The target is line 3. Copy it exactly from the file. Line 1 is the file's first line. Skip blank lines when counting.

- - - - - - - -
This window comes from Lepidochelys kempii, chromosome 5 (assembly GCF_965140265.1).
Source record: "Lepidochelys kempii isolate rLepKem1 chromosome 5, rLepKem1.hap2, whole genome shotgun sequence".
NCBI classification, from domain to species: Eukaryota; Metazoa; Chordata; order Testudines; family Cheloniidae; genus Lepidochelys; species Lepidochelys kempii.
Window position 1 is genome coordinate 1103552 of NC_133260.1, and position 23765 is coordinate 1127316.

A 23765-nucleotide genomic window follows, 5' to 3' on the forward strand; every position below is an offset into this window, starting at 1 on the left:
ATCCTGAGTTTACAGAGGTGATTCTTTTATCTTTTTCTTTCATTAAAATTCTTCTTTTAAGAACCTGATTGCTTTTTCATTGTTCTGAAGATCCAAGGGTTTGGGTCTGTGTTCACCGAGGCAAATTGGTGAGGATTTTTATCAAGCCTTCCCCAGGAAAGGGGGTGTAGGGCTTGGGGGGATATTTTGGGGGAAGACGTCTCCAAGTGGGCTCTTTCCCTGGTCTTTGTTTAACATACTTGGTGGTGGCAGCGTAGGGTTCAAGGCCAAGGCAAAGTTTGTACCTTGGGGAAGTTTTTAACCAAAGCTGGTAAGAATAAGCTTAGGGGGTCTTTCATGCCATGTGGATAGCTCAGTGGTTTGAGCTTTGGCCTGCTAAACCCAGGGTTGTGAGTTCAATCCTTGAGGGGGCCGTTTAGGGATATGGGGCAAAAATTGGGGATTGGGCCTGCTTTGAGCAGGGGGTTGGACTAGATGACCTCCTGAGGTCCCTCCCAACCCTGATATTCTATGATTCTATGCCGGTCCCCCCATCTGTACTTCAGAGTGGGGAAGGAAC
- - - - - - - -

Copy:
NCBI classification, from domain to species: Eukaryota; Metazoa; Chordata; order Testudines; family Cheloniidae; genus Lepidochelys; species Lepidochelys kempii.